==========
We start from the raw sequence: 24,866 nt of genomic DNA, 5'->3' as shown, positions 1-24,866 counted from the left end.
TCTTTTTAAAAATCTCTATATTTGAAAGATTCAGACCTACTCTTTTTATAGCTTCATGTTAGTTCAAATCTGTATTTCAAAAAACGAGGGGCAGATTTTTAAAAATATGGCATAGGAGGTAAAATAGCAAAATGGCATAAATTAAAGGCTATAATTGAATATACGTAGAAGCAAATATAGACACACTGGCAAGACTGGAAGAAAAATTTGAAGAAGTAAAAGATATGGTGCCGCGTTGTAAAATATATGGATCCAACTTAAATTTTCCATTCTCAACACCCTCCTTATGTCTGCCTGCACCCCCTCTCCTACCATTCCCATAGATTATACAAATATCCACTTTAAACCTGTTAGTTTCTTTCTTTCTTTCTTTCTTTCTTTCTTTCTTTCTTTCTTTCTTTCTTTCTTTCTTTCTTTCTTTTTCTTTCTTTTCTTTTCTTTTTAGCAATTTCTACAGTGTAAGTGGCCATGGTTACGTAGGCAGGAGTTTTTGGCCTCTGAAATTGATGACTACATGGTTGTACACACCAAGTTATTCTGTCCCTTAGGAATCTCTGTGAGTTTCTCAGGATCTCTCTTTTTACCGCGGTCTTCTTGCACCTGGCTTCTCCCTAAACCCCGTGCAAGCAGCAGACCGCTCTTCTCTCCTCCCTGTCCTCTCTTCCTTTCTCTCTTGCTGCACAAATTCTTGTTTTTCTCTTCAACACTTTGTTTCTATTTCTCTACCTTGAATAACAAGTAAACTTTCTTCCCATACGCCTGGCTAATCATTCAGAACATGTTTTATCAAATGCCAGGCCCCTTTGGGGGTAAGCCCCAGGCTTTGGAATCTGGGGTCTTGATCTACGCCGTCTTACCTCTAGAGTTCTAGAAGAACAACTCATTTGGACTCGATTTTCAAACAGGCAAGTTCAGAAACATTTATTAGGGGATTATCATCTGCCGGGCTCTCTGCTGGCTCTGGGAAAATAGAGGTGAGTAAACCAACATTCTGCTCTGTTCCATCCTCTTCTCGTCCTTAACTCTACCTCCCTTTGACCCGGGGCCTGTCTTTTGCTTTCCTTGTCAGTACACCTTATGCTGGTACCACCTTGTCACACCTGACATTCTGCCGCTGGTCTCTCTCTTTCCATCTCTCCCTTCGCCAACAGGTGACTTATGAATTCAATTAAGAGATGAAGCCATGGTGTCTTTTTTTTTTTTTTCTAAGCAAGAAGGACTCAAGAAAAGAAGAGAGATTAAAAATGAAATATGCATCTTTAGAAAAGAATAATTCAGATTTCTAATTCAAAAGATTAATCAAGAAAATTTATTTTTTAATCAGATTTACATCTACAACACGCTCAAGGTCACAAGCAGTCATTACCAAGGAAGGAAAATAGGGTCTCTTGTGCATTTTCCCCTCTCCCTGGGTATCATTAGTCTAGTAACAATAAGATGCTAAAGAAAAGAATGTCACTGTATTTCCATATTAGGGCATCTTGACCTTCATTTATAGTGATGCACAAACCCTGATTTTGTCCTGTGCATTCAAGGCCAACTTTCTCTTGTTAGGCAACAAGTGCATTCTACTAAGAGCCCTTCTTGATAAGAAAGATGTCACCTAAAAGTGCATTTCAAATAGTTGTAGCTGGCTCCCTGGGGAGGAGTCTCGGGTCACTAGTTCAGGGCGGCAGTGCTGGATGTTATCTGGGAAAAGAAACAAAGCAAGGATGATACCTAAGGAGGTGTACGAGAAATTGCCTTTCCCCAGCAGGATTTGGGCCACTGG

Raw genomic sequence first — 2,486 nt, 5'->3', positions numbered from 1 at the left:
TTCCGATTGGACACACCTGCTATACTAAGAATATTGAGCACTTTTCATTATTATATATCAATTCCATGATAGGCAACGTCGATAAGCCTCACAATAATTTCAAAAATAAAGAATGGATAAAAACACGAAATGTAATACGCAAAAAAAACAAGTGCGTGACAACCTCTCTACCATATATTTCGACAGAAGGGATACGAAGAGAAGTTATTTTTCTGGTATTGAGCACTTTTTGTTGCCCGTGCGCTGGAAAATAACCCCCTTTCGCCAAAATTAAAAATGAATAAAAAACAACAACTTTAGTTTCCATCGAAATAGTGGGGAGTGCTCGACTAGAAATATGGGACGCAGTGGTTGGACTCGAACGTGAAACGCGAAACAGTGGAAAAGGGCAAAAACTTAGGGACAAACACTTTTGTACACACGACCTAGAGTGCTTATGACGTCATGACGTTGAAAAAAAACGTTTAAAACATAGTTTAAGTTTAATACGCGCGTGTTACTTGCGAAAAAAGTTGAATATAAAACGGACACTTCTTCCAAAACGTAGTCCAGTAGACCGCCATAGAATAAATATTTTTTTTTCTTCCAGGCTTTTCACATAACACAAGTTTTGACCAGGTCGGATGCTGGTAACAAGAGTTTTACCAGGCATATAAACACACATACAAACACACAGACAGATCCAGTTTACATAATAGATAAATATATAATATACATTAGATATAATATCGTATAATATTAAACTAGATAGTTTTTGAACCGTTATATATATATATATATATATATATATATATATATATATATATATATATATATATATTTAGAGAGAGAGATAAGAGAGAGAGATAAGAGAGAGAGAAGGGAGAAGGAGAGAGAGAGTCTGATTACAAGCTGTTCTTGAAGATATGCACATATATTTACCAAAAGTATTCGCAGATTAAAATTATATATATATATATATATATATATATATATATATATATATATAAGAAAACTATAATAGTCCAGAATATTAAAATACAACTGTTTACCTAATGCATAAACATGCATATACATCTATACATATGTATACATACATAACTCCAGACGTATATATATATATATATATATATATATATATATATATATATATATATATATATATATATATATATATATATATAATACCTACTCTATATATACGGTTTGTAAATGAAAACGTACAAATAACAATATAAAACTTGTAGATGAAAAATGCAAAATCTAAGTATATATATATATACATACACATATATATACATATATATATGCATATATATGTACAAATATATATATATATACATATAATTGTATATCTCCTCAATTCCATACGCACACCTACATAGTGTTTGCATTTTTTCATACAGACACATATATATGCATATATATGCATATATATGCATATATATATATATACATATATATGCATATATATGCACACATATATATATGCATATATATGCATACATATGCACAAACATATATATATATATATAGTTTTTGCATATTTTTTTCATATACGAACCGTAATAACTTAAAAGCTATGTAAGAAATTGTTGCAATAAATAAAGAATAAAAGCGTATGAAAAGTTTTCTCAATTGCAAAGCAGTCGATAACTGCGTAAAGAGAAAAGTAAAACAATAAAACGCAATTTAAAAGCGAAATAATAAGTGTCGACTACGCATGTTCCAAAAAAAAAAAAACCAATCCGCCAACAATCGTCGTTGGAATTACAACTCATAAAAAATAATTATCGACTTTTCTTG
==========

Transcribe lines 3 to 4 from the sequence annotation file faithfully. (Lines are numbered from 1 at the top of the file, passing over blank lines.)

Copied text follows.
Raw genomic sequence first — 2,486 nt, 5'->3', positions numbered from 1 at the left:
TTCCGATTGGACACACCTGCTATACTAAGAATATTGAGCACTTTTCATTATTATATATCAATTCCATGATAGGCAACGTCGATAAGCCTCACAATAATTTCAAAAATAAAGAATGGATAAAAACACGAAATGTAATACGCAAAAAAAACAAGTGCGTGACAACCTCTCTACCATATATTTCGACAGAAGGGATACGAAGAGAAGTTATTTTTCTGGTATTGAGCACTTTTTGTTGCCCGTGCGCTGGAAAATAACCCCCTTTCGCCAAAATTAAAAATGAATAAAAAACAACAACTTTAGTTTCCATCGAAATAGTGGGGAGTGCTCGACTAGAAATATGGGACGCAGTGGTTGGACTCGAACGTGAAACGCGAAACAGTGGAAAAGGGCAAAAACTTAGGGACAAACACTTTTGTACACACGACCTAGAGTGCTTATGACGTCATGACGTTGAAAAAAAACGTTTAAAACATAGTTTAAGTTTAATACGCGCGTGTTACTTGCGAAAAAAGTTGAATATAAAACGGACACTTCTTCCAAAACGTAGTCCAGTAGACCGCCATAGAATAAATATTTTTTTTTCTTCCAGGCTTTTCACATAACACAAGTTTTGACCAGGTCGGATGCTGGTAACAAGAGTTTTACCAGGCATATAAACACACATACAAACACACAGACAGATCCAGTTTACATAATAGATAAATATATAATATACATTAGATATAATATCGTATAATATTAAACTAGATAGTTTTTGAACCGTTATATATATATATATATATATATATATATATATATATATATATATATATATATATATTTAGAGAGAGAGATAAGAGAGAGAGATAAGAGAGAGAGAAGGGAGAAGGAGAGAGAGAGTCTGATTACAAGCTGTTCTTGAAGATATGCACATATATTTACCAAAAGTATTCGCAGATTAAAATTATATATATATATATATATATATATATATATATATATATATATAAGAAAACTATAATAGTCCAGAATATTAAAATACAACTGTTTACCTAATGCATAAACATGCATATACATCTATACATATGTATACATACATAACTCCAGACGTATATATATATATATATATATATATATATATATATATATATATATATATATATATATATATATATATATATATAATACCTACTCTATATATACGGTTTGTAAATGAAAACGTACAAATAACAATATAAAACTTGTAGATGAAAAATGCAAAATCTAAGTATATATATATATACATACACATATATATACATATATATATGCATATATATGTACAAATATATATATATATACATATAATTGTATATCTCCTCAATTCCATACGCACACCTACATAGTGTTTGCATTTTTTCATACAGACACATATATATGCATATATATGCATATATATGCATATATATATATATACATATATATGCATATATATGCACACATATATATATGCATATATATGCATACATATGCACAAACATATATATATATATATAGTTTTTGCATATTTTTTTCATATACGAACCGTAATAACTTAAAAGCTATGTAAGAAATTGTTGCAATAAATAAAGAATAAAAGCGTATGAAAAGTTTTCTCAATTGCAAAGCAGTCGATAACTGCGTAAAGAGAAAAGTAAAACAATAAAACGCAATTTAAAAGCGAAATAATAAGTGTCGACTACGCATGTTCCAAAAAAAAAAAAACCAATCCGCCAACAATCGTCGTTGGAATTACAACTCATAAAAAATAATTATCGACTTTTCTTG